"Catalyzer...gamma coil...Coupling A, Coupling B, Coupling--how are there so many couplings in such a tiny engine?"
Wash finally registered the voice above him and shoved himself out from under the console. Kaylee was sitting in the chair at the auxiliary console, scrolling through the screen in front of her and muttering just loud enough to be heard. Wash didn't know much about the parts of the ship past the bridge door, but he recognized a schematic of Serenity's engine when he saw one.
"What's happening, Kaylee-kay?" he asked. "Are you studying? Is there a test you have to pass?" He sat up straight in sudden horror, nearly braining himself on the front edge of the console. "Is there a test I have to pass? Because I can fly like no one in the 'verse, but testing, testing is no gift of mine."
"No. I mean, I don't think so." Kaylee chewed on one thumbnail. "I haven't been here long, but it doesn't seem like the captain's the kind of man who does that sort of thing. He seems like a nice captain."
"Nice, yeah." Wash looked over his shoulder at the entryway. His ears were still half-blistered from the last time nice ol’ Mal had laid into him. "He's the nicest captain you'll find in the sky, I'm sure of it. So there’s no call for panic. Why are you reading over those schematics like you'll be airlocked if you can't find the right part blindfolded?"
"That wouldn't happen," Kaylee said, pretending to laugh.
Wash just looked at her.
She chewed on her thumb some more.
"Kaylee, he's not kicking you off the ship," Wash said. "Not before me, anyway."
"Nobody'd never kick you off Serenity!" she said. "That move you made when we were evading the feds last week? You're a genius, Wash."
"Well, I mean, a genius." Wash waved his hands in the air. "If you mean I can do things hardly anyone can, I suppose, if that's what you call a genius--"
Kaylee was giggling.
"So I'm staying and you're staying," he said.
"I'm sure you're right. It's just--Fireflies are special. Serenity's special. I feel she'll run even when she shouldn't, but only if you understand her right."
"Kaylee, I've seen a lot of ships and a lot of mechanics, and not a one of those mechanics has understood their ships as right as you. It's almost--maybe I'd say genius?"
"Oh, please," she said. “You’re just trying to charm me.”
Wash made her a half-bow from his seated position. "It's more or less my nature."
She giggled again.
Wash pushed himself off the floor and walked over to her. "Show me what you're studying," he said, leaning over and poking at the schematic. It hissed static at him and he pulled his finger back.
"I got a better idea," Kaylee said. "Maybe you should share with me what you're studying on."
"You want to see under the console? It's fascinating if you're of the pilot persuasion, but I'm not sure anyone else looks at those wires and sees gold."
"I would," Kaylee said, and they beamed at each other before her face turned as serious as it ever did. "But that's not what I meant. I mean how you're studying to romance one pretty-haired first officer."
"Not that she doesn't have the longest legs in the known 'verse," Wash said, "but I'm not exactly trying to--"
"Wash," Kaylee said. "You think I didn't notice the new clothes you bought last time we made landfall?"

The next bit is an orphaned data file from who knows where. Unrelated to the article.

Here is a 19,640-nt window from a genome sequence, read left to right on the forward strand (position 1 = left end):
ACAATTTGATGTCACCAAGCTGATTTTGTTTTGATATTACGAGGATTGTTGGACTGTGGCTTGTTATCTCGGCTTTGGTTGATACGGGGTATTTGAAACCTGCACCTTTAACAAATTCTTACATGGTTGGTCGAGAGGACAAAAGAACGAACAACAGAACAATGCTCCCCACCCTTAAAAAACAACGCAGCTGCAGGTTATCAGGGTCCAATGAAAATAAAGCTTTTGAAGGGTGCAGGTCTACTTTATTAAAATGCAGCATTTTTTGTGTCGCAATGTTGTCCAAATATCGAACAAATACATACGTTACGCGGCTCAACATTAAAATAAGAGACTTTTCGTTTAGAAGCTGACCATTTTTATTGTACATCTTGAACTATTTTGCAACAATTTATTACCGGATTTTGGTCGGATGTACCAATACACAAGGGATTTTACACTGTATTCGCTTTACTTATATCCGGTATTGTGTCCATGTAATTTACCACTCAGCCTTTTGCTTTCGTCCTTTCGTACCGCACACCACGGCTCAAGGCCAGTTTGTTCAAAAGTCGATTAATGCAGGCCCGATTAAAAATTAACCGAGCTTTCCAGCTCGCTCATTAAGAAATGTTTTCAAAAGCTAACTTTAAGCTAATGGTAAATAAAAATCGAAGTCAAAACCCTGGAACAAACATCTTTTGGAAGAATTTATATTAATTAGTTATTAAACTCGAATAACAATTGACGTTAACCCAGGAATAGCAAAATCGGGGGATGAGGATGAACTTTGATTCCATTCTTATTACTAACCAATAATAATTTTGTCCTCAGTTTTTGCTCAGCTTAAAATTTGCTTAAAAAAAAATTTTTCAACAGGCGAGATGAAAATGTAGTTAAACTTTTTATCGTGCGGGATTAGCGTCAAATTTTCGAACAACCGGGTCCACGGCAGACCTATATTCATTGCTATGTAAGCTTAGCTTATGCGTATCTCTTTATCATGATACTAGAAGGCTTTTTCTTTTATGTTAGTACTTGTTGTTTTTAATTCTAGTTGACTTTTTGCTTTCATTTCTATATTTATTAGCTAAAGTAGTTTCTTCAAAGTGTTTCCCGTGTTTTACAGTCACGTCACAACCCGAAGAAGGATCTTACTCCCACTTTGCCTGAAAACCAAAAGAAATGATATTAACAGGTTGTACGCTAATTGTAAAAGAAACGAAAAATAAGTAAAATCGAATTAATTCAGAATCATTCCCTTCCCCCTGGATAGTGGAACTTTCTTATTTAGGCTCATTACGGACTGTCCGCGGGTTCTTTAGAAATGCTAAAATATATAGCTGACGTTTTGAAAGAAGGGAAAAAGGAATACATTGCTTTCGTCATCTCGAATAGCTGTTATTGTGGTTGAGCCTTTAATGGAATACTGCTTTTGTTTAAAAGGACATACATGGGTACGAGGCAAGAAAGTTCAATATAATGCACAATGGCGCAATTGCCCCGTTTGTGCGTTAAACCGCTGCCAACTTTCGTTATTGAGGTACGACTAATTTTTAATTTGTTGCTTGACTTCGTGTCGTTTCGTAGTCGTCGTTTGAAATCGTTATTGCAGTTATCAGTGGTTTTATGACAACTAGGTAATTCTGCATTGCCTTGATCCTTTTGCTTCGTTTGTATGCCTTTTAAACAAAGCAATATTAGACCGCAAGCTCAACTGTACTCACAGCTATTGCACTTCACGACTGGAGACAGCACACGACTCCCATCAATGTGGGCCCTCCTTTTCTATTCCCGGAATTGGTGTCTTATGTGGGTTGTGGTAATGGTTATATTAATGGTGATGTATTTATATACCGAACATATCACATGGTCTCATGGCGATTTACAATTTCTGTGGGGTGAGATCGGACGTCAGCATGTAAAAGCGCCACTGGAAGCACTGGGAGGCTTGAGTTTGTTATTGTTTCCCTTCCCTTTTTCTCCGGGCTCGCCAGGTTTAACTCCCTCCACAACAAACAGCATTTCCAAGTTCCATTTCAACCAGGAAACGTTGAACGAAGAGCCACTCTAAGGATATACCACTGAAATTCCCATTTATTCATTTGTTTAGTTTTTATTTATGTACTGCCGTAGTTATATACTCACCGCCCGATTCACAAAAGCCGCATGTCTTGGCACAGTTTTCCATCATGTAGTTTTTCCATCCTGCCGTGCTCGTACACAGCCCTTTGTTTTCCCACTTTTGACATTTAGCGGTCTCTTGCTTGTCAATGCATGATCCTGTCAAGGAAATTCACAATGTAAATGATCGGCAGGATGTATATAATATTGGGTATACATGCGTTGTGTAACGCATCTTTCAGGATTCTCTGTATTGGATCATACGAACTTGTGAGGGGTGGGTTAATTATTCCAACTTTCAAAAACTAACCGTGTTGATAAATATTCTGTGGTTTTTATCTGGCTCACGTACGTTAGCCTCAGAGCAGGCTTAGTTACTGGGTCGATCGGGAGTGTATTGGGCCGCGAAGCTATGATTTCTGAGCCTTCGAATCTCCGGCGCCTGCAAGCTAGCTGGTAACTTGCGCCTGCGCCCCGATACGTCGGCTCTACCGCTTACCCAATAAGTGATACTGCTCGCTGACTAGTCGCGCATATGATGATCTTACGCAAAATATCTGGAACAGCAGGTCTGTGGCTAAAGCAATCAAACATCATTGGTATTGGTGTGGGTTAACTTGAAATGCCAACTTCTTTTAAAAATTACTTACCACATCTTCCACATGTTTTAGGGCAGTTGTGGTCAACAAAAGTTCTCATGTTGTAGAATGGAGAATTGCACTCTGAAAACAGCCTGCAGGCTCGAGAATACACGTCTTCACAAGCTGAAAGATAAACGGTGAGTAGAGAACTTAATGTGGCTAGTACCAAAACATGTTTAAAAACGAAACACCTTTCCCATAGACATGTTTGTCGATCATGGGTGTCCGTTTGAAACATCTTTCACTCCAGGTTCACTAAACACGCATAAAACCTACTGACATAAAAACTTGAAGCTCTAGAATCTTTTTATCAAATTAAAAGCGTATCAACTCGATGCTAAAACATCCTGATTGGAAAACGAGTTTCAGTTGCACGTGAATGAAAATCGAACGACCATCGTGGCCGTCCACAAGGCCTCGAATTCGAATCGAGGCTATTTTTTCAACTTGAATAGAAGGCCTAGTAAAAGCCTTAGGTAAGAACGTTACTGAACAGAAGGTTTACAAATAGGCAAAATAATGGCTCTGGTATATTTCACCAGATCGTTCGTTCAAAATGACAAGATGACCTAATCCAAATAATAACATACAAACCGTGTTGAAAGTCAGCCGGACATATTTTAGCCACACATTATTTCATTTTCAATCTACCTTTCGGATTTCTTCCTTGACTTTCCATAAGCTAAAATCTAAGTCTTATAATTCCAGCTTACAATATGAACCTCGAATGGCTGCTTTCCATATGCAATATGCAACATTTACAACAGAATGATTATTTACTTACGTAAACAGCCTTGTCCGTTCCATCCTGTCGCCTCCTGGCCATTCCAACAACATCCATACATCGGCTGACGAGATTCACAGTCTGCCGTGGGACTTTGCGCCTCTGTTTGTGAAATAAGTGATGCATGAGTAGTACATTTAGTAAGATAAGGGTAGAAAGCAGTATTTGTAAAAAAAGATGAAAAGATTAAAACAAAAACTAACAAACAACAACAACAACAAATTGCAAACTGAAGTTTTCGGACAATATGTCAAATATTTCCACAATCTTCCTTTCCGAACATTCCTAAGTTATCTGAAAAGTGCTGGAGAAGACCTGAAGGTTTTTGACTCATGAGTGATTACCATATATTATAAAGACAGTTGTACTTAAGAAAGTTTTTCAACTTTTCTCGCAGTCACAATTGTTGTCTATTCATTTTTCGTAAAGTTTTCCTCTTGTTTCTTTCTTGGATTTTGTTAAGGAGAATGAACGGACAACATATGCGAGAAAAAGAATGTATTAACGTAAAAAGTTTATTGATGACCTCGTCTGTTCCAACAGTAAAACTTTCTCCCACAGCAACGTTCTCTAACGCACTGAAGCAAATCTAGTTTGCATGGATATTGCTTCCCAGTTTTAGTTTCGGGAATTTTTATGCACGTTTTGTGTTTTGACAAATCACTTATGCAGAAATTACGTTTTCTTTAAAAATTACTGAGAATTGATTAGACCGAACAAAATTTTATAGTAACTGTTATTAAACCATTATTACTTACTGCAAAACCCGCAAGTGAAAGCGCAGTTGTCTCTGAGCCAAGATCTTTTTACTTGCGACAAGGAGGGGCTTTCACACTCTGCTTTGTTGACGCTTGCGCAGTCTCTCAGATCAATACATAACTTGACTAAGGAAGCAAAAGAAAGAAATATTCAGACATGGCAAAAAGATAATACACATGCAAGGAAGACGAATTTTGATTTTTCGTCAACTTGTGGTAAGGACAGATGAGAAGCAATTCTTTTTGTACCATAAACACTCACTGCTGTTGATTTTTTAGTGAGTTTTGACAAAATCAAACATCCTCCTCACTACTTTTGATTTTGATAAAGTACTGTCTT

Wash looked down at his braces and buttoned-up shirt. "What?"
"You could lend 'em to the Captain if he needed 'em."
Wash just looked at her.
Kaylee made a point of looking around, then leaned in. "Zoe's not in love with the Captain, you know," she whispered.
"Of course she's not. And I'm not. And they're just clothes! And maybe she expressed some disdain for the shirts I wear as a matter of course. But...are you sure?"
Kaylee blinked a couple of times. "Sure of which? You just said a lot there."
"Sure she's not, you know, pining for Captain Reynolds." Wash winced. "Please don't laugh that loud, Kaylee."
"Wash, you know flying, and Zoe knows guns, and that new strange man knows knives, and the Captain knows running. But I know people. And I know Zoe doesn't have eyes for the Captain."
"She doesn't have eyes for me either, though," Wash said.
"She doesn't want to," Kaylee said.
"Well, I'm not in the habit of chasing women don't want to be chased," Wash said. "Flying in circles is a waste of fuel."
"Oh, Wash." Kaylee shook her head. "It's all right you don't understand."
"Can we look at engine drawings again?" Wash said, only a little desperately. "Or maybe you want to look at my dinosaurs? I have some really nice dinosaurs. I've been meaning to bring them to the bridge,
but I didn't know what kind of impression they'd make...on the Captain. Or. On anyone."
She leaned forward and beckoned him closer with a crooked finger. "I'll make you a deal, Mr. Washburne. You help me with my engine learning, and I'll help you with your Zoe learning."
"Why do I feel like I should run for the aft shuttle and scoot out to the stars?"
Kaylee held out her hand. Wash sighed. "Deal," he said, and shook it. "Engines first?”
“Console first,” Kaylee said, “since you offered so shiny-like. And then you and I are going to have a long talk about a lot of things.”
Something about her expression—Wash put a hand protectively over his face. “Tell me you’re not talking about my lip plumage. I beg you.”
There was a flash of hair and overalls as Kaylee launched herself up, and Wash found himself with a armful of girl. “Serenity and me, we’ll be the best thing that ever happened to you, Wash. Trust me.” And she was off to the main console, leaving Wash to wonder what precisely he’d just agreed to.